Tests and diagnosisBy Mayo Clinic staff
To be diagnosed with conversion disorder, you must meet the symptom criteria spelled out in the Diagnostic and Statistical Manual of Mental Disorders (DSM). This manual is published by the American Psychiatric Association and is used by mental health providers to diagnose mental conditions and by insurance companies to reimburse for treatment.
For you to be diagnosed with conversion disorder:
- You must have one or more symptoms you can't control that affect movement of part of your body or your senses. These symptoms must seem as if they could be caused by a neurological or other medical condition.
- Your symptoms must have occurred after a stressful event.
- You're not producing symptoms on purpose.
- Your symptoms aren't fully explained by a general medical condition, drug use or a culturally accepted behavior, such as experiencing visions at a religious ritual.
- Your symptoms must cause significant stress or difficulty in social, work or other settings.
- Your symptoms aren't limited to pain or sexual problems, and aren't better accounted for by another mental health problem.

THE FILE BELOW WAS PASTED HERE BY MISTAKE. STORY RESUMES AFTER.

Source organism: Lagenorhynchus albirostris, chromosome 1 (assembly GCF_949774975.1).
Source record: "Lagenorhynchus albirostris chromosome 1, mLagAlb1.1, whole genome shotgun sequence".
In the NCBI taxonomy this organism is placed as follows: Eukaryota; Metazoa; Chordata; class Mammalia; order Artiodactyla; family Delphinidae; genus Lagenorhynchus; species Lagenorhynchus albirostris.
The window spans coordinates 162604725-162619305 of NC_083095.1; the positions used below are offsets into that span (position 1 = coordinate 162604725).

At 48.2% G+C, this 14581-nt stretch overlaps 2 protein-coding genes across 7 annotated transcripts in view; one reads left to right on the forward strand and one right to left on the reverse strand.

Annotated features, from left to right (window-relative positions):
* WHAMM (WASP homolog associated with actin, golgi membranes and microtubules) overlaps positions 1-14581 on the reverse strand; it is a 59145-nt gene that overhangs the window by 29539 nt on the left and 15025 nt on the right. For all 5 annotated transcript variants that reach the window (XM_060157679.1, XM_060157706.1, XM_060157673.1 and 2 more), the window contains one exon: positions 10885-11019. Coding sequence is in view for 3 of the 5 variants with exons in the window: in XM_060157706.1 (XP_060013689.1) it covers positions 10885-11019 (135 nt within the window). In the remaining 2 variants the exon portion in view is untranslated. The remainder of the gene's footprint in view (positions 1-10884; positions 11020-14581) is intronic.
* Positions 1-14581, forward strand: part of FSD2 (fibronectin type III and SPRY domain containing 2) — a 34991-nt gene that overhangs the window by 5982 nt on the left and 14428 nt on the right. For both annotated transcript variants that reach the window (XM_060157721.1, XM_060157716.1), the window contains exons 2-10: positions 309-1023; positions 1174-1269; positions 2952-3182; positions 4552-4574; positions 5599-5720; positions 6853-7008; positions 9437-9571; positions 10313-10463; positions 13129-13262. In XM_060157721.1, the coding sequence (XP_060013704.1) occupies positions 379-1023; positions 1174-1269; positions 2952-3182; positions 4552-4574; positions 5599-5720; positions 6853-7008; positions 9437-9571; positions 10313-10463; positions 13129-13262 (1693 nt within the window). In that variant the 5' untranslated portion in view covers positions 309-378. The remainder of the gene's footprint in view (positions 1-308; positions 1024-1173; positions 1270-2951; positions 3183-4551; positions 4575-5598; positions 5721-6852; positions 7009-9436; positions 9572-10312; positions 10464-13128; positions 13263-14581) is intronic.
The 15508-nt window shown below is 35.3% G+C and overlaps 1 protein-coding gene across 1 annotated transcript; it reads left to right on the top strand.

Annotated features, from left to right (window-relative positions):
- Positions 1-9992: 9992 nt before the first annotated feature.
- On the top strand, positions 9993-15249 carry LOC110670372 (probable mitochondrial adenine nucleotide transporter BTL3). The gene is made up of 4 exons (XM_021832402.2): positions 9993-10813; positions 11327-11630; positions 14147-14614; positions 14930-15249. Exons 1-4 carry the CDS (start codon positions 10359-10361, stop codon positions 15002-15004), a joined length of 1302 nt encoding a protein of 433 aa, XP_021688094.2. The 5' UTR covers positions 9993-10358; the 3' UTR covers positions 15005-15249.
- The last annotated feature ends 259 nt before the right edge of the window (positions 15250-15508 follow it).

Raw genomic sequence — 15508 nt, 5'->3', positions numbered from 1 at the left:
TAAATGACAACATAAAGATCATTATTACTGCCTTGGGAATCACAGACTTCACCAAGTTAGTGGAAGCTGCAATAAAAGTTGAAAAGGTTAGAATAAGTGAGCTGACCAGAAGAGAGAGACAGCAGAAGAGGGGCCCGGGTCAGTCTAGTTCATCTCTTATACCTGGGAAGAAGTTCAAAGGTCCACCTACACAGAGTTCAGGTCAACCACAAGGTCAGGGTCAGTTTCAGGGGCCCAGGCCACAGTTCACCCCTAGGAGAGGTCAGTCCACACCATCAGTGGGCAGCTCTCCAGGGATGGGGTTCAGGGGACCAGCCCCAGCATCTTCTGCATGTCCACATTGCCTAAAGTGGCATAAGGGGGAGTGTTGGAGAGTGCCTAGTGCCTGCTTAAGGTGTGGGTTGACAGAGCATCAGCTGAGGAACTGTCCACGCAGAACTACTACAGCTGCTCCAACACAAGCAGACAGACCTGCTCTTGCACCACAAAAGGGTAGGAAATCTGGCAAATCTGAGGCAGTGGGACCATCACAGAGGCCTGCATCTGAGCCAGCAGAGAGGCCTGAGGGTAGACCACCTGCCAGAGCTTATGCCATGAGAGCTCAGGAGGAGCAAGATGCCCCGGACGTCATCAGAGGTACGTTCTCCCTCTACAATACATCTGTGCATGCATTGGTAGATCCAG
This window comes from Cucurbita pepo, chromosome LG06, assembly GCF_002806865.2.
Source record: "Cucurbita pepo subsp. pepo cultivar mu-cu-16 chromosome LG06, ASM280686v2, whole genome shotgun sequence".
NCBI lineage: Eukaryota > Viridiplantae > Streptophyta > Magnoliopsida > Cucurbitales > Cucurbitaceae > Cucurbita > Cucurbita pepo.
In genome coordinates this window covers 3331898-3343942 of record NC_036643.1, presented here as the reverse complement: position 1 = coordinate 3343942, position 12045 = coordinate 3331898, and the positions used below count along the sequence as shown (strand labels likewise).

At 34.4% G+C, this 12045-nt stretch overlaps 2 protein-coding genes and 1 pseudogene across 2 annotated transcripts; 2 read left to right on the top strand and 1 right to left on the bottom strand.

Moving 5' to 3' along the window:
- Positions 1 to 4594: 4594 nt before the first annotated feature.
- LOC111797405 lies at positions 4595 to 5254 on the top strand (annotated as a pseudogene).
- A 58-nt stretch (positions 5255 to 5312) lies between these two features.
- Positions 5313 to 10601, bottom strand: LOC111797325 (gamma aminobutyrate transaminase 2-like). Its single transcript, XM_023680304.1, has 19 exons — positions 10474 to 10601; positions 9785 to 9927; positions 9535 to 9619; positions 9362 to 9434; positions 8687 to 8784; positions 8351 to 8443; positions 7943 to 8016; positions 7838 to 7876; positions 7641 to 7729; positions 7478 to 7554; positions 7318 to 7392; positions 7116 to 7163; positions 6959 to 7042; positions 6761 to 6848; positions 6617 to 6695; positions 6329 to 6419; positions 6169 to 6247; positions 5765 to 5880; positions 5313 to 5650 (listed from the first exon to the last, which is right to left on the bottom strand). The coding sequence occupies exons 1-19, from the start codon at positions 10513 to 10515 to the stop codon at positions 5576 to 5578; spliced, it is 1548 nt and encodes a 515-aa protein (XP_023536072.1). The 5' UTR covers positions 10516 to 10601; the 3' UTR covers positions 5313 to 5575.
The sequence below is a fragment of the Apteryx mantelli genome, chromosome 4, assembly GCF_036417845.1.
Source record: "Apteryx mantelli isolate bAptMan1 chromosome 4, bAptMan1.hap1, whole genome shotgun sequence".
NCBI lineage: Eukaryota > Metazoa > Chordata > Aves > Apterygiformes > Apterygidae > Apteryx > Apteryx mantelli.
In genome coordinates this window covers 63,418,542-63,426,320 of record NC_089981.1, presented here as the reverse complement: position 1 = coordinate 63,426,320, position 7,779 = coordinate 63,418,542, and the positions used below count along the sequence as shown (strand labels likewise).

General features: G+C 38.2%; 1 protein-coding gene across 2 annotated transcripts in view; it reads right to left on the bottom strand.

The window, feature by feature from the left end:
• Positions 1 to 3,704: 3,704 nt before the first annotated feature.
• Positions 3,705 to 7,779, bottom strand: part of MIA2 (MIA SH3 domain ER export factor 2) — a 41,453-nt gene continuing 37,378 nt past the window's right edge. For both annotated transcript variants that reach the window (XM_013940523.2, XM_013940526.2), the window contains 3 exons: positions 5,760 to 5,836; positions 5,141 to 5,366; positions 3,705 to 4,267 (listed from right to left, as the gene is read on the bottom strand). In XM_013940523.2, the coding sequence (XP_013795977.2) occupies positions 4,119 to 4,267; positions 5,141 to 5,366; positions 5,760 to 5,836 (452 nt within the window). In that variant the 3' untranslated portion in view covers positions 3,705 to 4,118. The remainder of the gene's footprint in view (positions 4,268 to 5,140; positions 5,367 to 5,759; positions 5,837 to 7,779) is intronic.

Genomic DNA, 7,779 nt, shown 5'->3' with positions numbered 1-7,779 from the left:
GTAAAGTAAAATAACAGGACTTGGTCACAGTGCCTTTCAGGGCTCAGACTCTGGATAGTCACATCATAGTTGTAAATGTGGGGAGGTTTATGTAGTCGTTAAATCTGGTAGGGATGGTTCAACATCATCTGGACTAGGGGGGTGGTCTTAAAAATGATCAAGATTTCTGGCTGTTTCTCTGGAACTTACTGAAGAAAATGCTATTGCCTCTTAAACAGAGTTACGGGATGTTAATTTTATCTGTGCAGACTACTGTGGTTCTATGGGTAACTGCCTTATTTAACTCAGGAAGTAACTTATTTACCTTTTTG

There are no standard tests to check for conversion disorder. The tests your doctor uses will depend on what kind of signs and symptoms you have. They may include:
- Simple bedside tests. Your doctor checks for normal reflexes to help rule out a physical cause for your signs and symptoms. These tests don't require any specialized equipment and are quick and painless. The exact tests your doctor does depends on your signs and symptoms.
- X-rays or other imaging tests. These tests may help your doctor confirm that your symptoms aren't caused by an injury or neurological or other physical conditions that might cause similar symptoms.
- An electroencephalogram (EEG) scan. Your doctor uses an EEG because it can help rule out a neurological cause of seizure symptoms. This test is a painless procedure to detect electrical activity in your brain. It's used to test for epilepsy and other brain disorders.
Diagnosis can be tricky because a doctor must rule out medical conditions with a physical cause. Conversion disorder can mimic a number of other health problems, including:
- Myasthenia gravis — a muscle weakness disorder
- Guillain-Barre syndrome — an uncommon disorder in which your body's immune system attacks your nerves
- Neurological disorders, such as multiple sclerosis, Parkinson's disease and epilepsy
- Spinal cord injury
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